The FEI said it understood that Engela was a careful individual with no intention to dope her horses, with several procedures in place to avoid a positive test. However, it was unfortunate that she did not find any plausible explanation for the rule violation.
Without such an explanation, it was impossible to evaluate her degree of fault for the rule violation, the FEI said.
Hence, from an FEI perspective – with the information provided – no reduction was warranted under the rules from the normal two-year sanction.
The tribunal said it had no power to decide on a reduced suspension because it was at the discretion of the FEI and required the world governing body’s approval.
As a result, Engela copped a 2000 Swiss franc fine and a two-year suspension, which runs from the date of the sample collection – September 3, 2016. She will be able to compete again from September 2 this year.
The endurance rider Khairi also received a fine of 2000 Swiss francs, but his three-month suspension was an eighth of that imposed on Engela.
The FEI took action against Khairi after receiving a formal complaint and video footage of his action in a 120km race in Bahrain.
The FEI said the video showed a tired horse named Happy Jack being pushed by its rider to keep going, and that Khairi used a whip on the horse excessively and was pushing him.
The video showed that the horse was followed by a vehicle during the ride, and that the rider used an extra pair of reins as a makeshift whip. He later handed them over to the driver of the following vehicle during the race.
Essentially, the FEI Tribunal agreed that Khairi’s actions amounted to horse abuse under the FEI’s rules.
The FEI was rightly of the opinion that Khairi’s behaviour needed to be penalized not only to protect the welfare of the horse, but to have a deterrent effect for the future.
It had concluded that Khairi had inflicted unnecessary pain and discomfort to Happy Jack through using the extra reins as a whip, and the tribunal effectively agreed in its ruling.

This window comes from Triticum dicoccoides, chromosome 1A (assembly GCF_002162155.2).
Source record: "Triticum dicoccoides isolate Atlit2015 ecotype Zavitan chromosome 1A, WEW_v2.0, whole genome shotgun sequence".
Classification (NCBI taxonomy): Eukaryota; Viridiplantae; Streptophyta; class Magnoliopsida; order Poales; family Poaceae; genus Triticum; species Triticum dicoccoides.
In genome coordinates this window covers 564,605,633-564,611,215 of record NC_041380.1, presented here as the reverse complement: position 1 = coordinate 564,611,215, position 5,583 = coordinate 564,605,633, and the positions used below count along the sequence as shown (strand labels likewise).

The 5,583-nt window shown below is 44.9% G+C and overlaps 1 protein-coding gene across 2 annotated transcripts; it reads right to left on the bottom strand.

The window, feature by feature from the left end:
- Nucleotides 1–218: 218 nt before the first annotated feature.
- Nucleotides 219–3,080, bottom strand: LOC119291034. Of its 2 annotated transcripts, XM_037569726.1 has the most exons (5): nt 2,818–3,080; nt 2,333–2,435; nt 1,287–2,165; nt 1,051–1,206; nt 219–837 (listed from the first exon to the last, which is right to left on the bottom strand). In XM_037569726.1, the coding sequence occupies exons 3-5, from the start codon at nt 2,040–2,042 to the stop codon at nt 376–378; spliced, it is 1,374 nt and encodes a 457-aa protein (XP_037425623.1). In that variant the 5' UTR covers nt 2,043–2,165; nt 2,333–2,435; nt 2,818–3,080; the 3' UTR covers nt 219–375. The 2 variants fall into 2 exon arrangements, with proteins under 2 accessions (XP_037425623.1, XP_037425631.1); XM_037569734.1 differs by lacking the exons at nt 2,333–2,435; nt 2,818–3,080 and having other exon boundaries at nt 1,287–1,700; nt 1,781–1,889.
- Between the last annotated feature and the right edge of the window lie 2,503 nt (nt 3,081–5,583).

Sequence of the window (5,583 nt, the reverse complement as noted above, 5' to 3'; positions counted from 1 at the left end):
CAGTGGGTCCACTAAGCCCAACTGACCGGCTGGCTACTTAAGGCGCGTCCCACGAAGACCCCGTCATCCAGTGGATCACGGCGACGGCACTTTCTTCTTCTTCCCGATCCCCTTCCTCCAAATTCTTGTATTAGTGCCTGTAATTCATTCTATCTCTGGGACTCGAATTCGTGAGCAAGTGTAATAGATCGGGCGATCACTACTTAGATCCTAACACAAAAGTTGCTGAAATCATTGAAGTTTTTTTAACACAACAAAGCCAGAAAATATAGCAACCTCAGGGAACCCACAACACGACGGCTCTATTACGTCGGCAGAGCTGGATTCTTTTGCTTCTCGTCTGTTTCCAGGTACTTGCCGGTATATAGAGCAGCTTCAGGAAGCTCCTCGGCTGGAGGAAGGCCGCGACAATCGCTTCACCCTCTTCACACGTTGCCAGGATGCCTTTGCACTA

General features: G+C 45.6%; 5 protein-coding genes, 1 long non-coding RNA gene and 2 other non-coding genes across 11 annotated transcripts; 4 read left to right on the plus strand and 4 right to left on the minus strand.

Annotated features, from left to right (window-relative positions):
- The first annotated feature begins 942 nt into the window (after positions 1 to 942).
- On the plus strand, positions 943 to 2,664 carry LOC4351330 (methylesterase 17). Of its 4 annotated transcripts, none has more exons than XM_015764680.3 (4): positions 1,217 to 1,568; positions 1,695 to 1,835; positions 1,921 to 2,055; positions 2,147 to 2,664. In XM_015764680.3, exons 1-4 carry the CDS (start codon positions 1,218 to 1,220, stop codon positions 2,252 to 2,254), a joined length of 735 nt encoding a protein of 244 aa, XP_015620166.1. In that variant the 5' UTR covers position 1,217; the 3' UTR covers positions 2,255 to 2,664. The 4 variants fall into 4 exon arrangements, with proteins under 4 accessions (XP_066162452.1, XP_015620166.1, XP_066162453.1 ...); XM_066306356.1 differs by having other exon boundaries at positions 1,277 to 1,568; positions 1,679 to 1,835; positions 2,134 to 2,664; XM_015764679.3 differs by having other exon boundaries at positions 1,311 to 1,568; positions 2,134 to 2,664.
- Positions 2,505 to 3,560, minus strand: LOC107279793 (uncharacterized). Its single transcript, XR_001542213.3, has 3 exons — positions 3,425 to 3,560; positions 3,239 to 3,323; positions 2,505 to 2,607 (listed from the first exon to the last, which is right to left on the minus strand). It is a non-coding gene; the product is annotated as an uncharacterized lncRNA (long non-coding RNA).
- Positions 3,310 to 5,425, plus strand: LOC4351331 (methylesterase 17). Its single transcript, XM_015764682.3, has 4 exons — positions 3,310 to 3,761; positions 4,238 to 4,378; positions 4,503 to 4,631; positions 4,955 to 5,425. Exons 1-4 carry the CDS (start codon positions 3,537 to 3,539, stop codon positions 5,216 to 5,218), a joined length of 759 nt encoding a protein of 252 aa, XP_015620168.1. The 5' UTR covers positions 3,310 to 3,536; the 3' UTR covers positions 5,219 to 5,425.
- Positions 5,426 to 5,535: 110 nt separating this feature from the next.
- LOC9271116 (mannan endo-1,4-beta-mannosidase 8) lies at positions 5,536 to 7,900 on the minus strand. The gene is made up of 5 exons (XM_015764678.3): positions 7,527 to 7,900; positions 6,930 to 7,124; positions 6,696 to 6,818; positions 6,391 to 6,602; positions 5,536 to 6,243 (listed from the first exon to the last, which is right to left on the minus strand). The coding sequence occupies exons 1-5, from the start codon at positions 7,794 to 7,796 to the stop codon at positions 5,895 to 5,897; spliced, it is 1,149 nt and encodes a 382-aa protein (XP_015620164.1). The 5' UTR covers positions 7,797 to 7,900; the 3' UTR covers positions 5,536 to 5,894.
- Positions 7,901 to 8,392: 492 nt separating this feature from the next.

Now, some might argue that the suspension imposed on Khairi was too light, and some would consider that the penalty on Engela was too harsh. Whatever one’s view, I would argue that they are simply not proportionate.
Khairi had whipped his horse when he wasn’t even allowed to be carrying a whip. Happy Jack was clearly tired and Khairi was pushing him.
It is certainly not a good look for horse sport. Nor, of course, is a failed drug test.
I imagine the short suspension imposed on Khairi aligns with the tribunal’s tariff for such infractions.
But the scales of justice don’t seem to be that evenly balanced when we look at these two cases, in my view.
I think the FEI Tribunal needs to be able to exercise more discretion around suspensions in drugs cases.
Engela had argued for a reduction in the likely two-year suspension for her horse’s positive test. The tribunal’s hands were tied because the FEI felt there was no justification, given the circumstances, for reducing it.
I think most fair-minded horse owners would have accepted that some reduction was warranted.